In terms of relationships portrayed, both go beyond the usual ghar ki chaardiwari. In Coke Kahani, Zoya has cousins, friends and friends of friends helping her with the renovations of her father’s failing restaurant. We also see extended family in the form of Nusrat and Mutmai’n and their tenant. The ensemble cast of Coke Kahani is in great form here. Its fabulous to see the way the writers, Mohammad Ahmed and Yasir Rana, have knitted these relationships together, keeping various tracks apart yet together. A beautiful story, this one cuts across social divides and ethnic boundaries. MJ then takes the visual narrative to a whole other level, the story telling interspersed with shots of the bustling city of Karachi. The slice of life visuals are a touch of genius, firmly grounding the story in cosmopolitan Karachi, a mini Pakistan – home to people of all stripes and hues, not just a particular sect or group. The superb cinematography and slick editing come together beautifully to give us the signature glossy look of Coke Kahani.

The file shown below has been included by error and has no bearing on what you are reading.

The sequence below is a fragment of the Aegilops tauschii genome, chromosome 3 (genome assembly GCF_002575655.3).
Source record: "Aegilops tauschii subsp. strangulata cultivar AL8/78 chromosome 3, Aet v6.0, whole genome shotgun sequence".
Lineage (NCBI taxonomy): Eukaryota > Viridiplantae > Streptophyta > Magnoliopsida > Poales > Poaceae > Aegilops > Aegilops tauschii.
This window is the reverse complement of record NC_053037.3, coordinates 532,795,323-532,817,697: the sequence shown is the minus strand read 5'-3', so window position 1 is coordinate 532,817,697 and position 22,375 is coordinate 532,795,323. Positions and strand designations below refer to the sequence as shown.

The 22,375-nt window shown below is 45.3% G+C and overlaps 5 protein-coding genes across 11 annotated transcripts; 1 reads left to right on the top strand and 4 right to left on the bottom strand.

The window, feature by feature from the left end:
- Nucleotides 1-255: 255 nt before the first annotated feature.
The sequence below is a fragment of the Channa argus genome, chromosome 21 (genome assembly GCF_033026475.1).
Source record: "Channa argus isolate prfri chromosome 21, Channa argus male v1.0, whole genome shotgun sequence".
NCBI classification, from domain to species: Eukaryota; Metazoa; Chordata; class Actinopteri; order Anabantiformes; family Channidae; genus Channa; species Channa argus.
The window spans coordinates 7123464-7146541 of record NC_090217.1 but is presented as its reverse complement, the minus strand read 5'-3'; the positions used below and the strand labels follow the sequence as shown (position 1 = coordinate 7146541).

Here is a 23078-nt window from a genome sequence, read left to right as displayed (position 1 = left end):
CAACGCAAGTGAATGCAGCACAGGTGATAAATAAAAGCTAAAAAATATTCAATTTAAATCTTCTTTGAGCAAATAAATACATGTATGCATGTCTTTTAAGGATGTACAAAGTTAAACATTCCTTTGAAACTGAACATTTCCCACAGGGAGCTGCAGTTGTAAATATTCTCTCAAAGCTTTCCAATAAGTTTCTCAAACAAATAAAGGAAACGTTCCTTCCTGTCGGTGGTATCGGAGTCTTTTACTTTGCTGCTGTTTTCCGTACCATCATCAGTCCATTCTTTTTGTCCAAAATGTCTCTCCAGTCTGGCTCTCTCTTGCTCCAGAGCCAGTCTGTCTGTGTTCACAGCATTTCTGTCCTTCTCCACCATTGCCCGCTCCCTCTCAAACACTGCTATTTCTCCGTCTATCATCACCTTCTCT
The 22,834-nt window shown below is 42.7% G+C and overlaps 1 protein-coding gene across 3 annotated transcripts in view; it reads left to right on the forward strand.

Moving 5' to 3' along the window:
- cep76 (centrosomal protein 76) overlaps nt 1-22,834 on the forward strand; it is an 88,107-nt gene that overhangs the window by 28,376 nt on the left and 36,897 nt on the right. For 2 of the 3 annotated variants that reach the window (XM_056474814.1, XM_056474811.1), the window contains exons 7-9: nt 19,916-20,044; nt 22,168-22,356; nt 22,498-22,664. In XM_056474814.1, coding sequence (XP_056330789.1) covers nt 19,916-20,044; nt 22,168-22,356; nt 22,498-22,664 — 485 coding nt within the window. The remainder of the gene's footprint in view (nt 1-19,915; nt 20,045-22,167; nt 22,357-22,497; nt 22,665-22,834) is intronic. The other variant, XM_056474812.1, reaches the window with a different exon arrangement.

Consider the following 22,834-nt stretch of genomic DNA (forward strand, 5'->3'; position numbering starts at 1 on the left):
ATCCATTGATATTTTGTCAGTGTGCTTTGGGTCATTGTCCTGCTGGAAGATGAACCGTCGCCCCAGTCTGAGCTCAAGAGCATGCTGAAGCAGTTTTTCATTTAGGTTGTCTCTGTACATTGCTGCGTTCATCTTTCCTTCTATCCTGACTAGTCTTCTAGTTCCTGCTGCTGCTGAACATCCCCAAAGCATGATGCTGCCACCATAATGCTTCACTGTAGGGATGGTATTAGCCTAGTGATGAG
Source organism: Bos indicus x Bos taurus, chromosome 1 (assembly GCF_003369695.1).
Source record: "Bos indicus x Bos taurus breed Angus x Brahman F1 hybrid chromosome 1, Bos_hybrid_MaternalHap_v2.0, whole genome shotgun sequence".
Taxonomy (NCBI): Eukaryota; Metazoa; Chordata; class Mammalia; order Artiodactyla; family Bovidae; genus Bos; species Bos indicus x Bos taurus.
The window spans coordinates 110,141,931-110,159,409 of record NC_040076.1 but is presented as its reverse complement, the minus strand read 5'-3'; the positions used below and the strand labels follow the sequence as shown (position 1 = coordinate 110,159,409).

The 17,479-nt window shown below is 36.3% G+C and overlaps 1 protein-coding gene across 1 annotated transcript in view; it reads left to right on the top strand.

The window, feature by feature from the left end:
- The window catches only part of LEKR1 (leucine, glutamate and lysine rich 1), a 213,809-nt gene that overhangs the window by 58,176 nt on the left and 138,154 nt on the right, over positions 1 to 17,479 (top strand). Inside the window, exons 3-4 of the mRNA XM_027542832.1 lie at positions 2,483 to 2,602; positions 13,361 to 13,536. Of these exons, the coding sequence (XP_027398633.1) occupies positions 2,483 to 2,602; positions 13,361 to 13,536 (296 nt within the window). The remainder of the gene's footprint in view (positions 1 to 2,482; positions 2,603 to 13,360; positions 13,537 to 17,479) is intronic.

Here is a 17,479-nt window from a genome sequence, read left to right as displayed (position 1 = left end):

Likewise in Tanhaiyan Naye Silsilay, we see not just the nuclear family of Aani, Faran and Sania, but also the well-etched characters of Bibi and Chandni. With Zain, Zenia and Serena’s arrival there are quite a few characters here. And as if these are not enough, we get Qabacha and his son Iltumish. Add to that Mona and her coworker at the Youth Center and last but not least Zarak Khan, we have a full house. But again, here too Mohammad Ahmed weaves these characters with great skill and Marina Khan breathes life into this complex web of purane and naye silsilay with great style. For most part the cast, an interesting mix of youth and experience, is giving an excellent account of themselves. The only exception here is the very charming but relatively inexperienced Shehryar Munawar. Though better in shorter sequences, he falls apart in the longer scenes and many a great moments are destroyed because of his inability to emote effectively.